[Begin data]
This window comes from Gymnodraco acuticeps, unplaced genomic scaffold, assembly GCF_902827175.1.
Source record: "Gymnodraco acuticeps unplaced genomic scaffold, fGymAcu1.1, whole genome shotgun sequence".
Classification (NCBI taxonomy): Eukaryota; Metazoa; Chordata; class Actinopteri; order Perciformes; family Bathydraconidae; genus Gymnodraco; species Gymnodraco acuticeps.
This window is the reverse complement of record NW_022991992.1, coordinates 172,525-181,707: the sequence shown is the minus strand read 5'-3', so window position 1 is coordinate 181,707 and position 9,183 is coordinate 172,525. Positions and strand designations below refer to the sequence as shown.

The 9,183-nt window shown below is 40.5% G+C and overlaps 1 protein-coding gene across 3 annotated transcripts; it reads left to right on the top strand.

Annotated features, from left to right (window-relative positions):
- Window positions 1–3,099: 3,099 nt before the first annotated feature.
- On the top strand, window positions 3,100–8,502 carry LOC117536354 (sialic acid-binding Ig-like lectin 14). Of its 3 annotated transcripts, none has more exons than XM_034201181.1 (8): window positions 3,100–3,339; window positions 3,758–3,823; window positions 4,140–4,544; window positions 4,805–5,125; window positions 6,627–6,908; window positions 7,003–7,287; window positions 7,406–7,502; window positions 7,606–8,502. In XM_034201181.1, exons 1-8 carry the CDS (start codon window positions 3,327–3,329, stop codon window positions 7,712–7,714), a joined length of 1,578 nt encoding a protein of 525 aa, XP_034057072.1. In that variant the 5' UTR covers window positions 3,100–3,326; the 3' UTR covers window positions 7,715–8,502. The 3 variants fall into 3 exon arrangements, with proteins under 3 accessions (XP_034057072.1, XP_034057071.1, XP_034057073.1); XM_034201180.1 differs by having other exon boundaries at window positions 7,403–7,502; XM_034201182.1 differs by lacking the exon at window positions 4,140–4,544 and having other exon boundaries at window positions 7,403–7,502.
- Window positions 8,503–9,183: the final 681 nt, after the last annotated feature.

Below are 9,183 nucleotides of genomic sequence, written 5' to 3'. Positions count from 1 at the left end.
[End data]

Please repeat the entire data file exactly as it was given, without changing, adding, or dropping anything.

This window comes from Gymnodraco acuticeps, unplaced genomic scaffold, assembly GCF_902827175.1.
Source record: "Gymnodraco acuticeps unplaced genomic scaffold, fGymAcu1.1, whole genome shotgun sequence".
Classification (NCBI taxonomy): Eukaryota; Metazoa; Chordata; class Actinopteri; order Perciformes; family Bathydraconidae; genus Gymnodraco; species Gymnodraco acuticeps.
This window is the reverse complement of record NW_022991992.1, coordinates 172,525-181,707: the sequence shown is the minus strand read 5'-3', so window position 1 is coordinate 181,707 and position 9,183 is coordinate 172,525. Positions and strand designations below refer to the sequence as shown.

The 9,183-nt window shown below is 40.5% G+C and overlaps 1 protein-coding gene across 3 annotated transcripts; it reads left to right on the top strand.

Annotated features, from left to right (window-relative positions):
- Window positions 1–3,099: 3,099 nt before the first annotated feature.
- On the top strand, window positions 3,100–8,502 carry LOC117536354 (sialic acid-binding Ig-like lectin 14). Of its 3 annotated transcripts, none has more exons than XM_034201181.1 (8): window positions 3,100–3,339; window positions 3,758–3,823; window positions 4,140–4,544; window positions 4,805–5,125; window positions 6,627–6,908; window positions 7,003–7,287; window positions 7,406–7,502; window positions 7,606–8,502. In XM_034201181.1, exons 1-8 carry the CDS (start codon window positions 3,327–3,329, stop codon window positions 7,712–7,714), a joined length of 1,578 nt encoding a protein of 525 aa, XP_034057072.1. In that variant the 5' UTR covers window positions 3,100–3,326; the 3' UTR covers window positions 7,715–8,502. The 3 variants fall into 3 exon arrangements, with proteins under 3 accessions (XP_034057072.1, XP_034057071.1, XP_034057073.1); XM_034201180.1 differs by having other exon boundaries at window positions 7,403–7,502; XM_034201182.1 differs by lacking the exon at window positions 4,140–4,544 and having other exon boundaries at window positions 7,403–7,502.
- Window positions 8,503–9,183: the final 681 nt, after the last annotated feature.

Below are 9,183 nucleotides of genomic sequence, written 5' to 3'. Positions count from 1 at the left end.